Questioning Creatives


This article was written on 05 Dec 2013, and is filled under illustrators.

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Karine Fortier

Hello, my name is Karine Fortier. I am originally from Paris, where I used to be a production assistant on a morning TV show while studying Psychology at University. After graduating, I won a sponsorship to study Graphic Design and shortly after completing my course, I moved to the UK with my fiancé.

I worked for various companies in Publishing, Broadcast and Charity before starting a small business as the proud owner of an online indie shop – sourcing products from UK, USA, Japan and France but also making my own. It was really inspiring and rewarding to collaborate with lots of talented designers – I learnt so much from this experience. I have also freelanced as a web designer before starting illustration over a year ago and I absolutely love it!

lemon hero

When did you decide you wanted to be illustrator?
My childhood was spent drawing, reading, making things, listening to music and watching cartoons. Not much has changed since! I always had a creative drive so the idea has matured in my head for many years before I took my first steps towards illustration. Being in a position to make a career of creating a visual world that comes entirely out of your head is just magical!

Would you recommend studying at art school?
Well, I had a sinuous path in term of education so it’s difficult for me to say. I studied visual art for my baccalaureate, then science at university and finally I trained as a graphic and web designer, so I do think that studying at art school is important but perhaps not essential. In a way, it all depends on the individual and the opportunities available. They are many possibilities to learn, discover and experiment with different creative techniques outside a formal academic art school environment – for example; workshops, online talks and resources and collaborative work.

How long was it before illustration became your primary form of income?
I am still young at this, so I would not say that this is my primary form of income yet. I don’t have any regular illustration clients at the moment, but I hope to in the future.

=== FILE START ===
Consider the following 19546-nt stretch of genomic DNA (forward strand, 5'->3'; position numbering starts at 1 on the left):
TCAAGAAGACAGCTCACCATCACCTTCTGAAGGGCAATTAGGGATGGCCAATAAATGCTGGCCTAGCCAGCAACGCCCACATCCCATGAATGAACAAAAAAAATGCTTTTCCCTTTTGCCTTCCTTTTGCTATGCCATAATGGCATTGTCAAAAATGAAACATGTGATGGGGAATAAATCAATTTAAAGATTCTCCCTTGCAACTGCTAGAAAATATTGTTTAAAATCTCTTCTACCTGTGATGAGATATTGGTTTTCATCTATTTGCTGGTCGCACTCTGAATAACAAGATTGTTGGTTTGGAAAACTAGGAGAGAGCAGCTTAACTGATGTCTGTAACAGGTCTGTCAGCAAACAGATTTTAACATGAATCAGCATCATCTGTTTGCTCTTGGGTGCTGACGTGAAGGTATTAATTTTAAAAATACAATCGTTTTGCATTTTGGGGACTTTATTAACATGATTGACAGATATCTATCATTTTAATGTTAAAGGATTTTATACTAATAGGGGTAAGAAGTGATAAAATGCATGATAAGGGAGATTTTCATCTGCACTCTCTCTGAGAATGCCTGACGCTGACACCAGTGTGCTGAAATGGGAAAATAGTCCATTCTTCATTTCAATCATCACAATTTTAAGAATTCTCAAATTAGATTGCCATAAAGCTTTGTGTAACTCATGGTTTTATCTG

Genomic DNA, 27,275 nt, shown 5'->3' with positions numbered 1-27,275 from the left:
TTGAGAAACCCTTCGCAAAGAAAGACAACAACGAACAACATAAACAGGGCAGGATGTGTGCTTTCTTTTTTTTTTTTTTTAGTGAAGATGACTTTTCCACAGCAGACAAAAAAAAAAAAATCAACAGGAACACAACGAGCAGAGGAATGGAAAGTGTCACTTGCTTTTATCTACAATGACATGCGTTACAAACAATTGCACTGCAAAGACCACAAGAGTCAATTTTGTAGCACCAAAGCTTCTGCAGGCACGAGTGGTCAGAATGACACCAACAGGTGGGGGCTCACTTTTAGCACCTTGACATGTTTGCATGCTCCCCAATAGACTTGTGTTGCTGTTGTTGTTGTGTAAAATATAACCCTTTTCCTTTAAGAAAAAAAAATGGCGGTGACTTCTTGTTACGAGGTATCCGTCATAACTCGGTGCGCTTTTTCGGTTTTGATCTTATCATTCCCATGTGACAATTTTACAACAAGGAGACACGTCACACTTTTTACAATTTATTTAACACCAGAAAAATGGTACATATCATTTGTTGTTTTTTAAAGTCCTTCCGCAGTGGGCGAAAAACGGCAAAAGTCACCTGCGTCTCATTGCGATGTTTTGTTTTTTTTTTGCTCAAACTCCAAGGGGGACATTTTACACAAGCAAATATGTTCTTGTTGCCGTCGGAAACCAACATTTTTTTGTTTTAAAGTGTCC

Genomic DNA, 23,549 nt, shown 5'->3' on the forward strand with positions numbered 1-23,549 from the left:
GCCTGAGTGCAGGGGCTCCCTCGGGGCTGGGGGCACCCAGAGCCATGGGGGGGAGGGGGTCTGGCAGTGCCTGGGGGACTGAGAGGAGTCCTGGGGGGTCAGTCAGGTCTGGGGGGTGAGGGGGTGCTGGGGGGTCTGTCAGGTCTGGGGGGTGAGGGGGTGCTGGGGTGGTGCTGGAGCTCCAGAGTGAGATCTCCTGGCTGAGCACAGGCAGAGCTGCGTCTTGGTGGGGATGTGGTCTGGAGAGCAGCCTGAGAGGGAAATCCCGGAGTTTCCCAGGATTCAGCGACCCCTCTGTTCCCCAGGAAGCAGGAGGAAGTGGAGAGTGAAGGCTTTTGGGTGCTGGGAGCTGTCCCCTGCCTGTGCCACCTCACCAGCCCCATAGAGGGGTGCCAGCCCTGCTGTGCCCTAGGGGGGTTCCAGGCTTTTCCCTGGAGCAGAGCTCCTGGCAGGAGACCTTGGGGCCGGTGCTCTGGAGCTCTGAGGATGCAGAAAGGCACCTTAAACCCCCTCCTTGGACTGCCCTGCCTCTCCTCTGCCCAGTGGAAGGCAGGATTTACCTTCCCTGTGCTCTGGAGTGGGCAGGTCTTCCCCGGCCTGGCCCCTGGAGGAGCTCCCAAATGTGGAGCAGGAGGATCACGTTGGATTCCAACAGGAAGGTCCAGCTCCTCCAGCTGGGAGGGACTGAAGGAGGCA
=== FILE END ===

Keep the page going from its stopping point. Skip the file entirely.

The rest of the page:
Could you describe your typical day?
I have my breakfast at 7h30 – bread with jam or honey and a strong coffee – while watching silly programs on TV. I get ready and start work at around 8h30. My studio is in the garden, so it only takes me a few minutes to be at my desk. First, I turn the radio on and read my emails, newsletters and update my blog, twitter, etc with my finds. I have a short break around 10h30 – herbal tea and something to nibble. I will then start, review or complete projects. I generally finish around 7-7h30pm. Although I am extremely focused on my work, days are never entirely the same. On quiet days, I will read blogs I have bookmarked, learn new techniques, watch documentaries online or listen to talks on TED or creative mornings. I make sure I have a walk every day. I always have a note book in my bag and some in the house. I get ideas from watching TV, reading magazines, listening to the radio or meeting people. I will also use my phone to take notes and photos when I am out.

What do you wish you’d know when you first started out?
Never be afraid to say no. A degree of flexibility is of course essential, but being able to say no when something is not working is key to being a happy person.

What’s the best thing about being an illustrator?
The constant smile on my face.

What’s the worst thing about being an illustrator?
I sometime worry that I might not be able to come up with new ideas.


If you weren’t an illustrator, what would you be?
Detective or florist. I love teaching too.

Any other tips you could share?
Feed your imagination – create, make or seek inspiration every day. Challenge yourself and don’t be afraid to fail. Oh, and have some breaks and plenty of fun 😉



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